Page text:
It takes a lot of work to build a program up.
Mississippi University for Women has had to find the right people for each of its athletic programs to do just that after the return of sports in 2017.
Head men’s basketball coach Dean Burrows is excited by that kind of task, and he’s even more excited to get Year 2 started in charge of an Owls program that has lacked stability with coaching and personnel.
“It’s not often in life that you get to build something how you see fit and really mold this thing,” he said of embracing the challenge.
Burrows moved to Columbus just two weeks before the start of the 2021-22 season, with his wife and four kids staying in Delaware until July of this year. He inherited a roster of 22 players, none of whom he recruited, and he kept just eight of them for this season. It was a year of difficult decisions to make, but he’s got a team now with players who have bought into him as well as the program.
“This program isn’t for everyone,” he said. “I’m not for everyone, and at the end of the year we had to have some tough conversations, and we had to make some changes. We ended up keeping eight, added six, and one came back after a couple years.”
Having that much changeover can be tough, but for Burrows, the change was necessary. For him, so much of the work he does is about relationships, and his goal is to be a part of his players’ lives rather than just being a coach on the floor.
“I’m going to be around these guys more than my wife and kids, so I’ve gotta make sure they’re the right fit for me, too,” Burrows said. “I tell them during the recruiting process that if this is just about basketball, this is never going to work because my job, my mission, is to prepare them for life.”
With the changeover comes adjustment, but many players see the bigger picture with Burrows. Quin Williams, a Columbus native, is one of them.
It’s personal for him, representing his hometown, and he’s ready to have the hometown crowd behind him again.
“Born and raised here, 22 years,” Williams said. “I got the city behind me; most of my family are here, so it feels good to play in my home city. Having the crowd behind us, not just for myself but also my teammates, too.”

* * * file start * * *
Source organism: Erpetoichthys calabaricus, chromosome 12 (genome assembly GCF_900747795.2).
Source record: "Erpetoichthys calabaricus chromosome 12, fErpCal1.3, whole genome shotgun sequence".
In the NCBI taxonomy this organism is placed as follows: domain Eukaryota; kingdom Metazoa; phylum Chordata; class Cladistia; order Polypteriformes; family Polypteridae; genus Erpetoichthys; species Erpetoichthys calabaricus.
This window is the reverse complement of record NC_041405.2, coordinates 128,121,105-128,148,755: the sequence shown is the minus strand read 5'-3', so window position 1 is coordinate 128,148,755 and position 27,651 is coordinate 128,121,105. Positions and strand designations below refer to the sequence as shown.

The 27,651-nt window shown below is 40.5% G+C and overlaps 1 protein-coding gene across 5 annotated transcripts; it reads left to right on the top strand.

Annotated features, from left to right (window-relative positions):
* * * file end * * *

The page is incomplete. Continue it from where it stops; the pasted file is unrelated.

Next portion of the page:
Williams took some time off from the program when COVID-19 hit, and the program itself struggled to continue, but he’s back and buying into Burrows’ philosophy and his approach to building the Owls into something special as they move into Division II next year.
“He’s pushed me like I’ve never been pushed before,” Williams said of working with Burrows. “He’s made me so much better since I’ve gotten back here in August. I was training on my own, but I got here and he helped me get my stamina to a level I never thought I could reach. (Campus Recreation Personal Trainer and Bootcamp Instructor) Corey (Haynes) with the strength and conditioning program, Coach put a whole game plan in for us, and I’m glad. I’ve never had a coach like him before.”
In addition to players like Williams, Burrows also has the benefit of some familiar faces from his previous team joining him.
Brye Hopkins is one such player. He was recruited by Burrows at Wesley College, where the two won a regional championship together, and along with a couple other players, he followed his coach to The W. That relationship was strong enough for him to move across the country, and he’s had no doubts about his decision because of it.
“He’s not a coach for everyone,” Hopkins said, “but he’s a coach who will do whatever he needs to do to make sure his guys are prepared, and have everything they need on and off the court. He wants better men, better fathers, better people at the end of the day. For him, it’s bigger than basketball.”
It’s all about the process of building the right relationships in order to build the program. Hopkins, Williams and the rest of the team are Burrows’ guys, and though they may not all be able to see the fruits of their labor pay off in terms of program direction, their role is vital nonetheless in establishing a culture and identity that is sustainable going forward.
“You’ve got to build from the bottom up. We had a special program at Wesley, but me and my guy (Andrew Shepherd) both came from there, both understand what it takes to win, and we’re getting everyone to buy into the idea that we can do it, that anything is possible.”
The real test on the court starts soon, with an exhibition at Troy on Thursday before the Birmingham-Southern College Classic on Friday and Saturday The first home game for the Owls will be against Southern University at New Orleans on Nov. 15.
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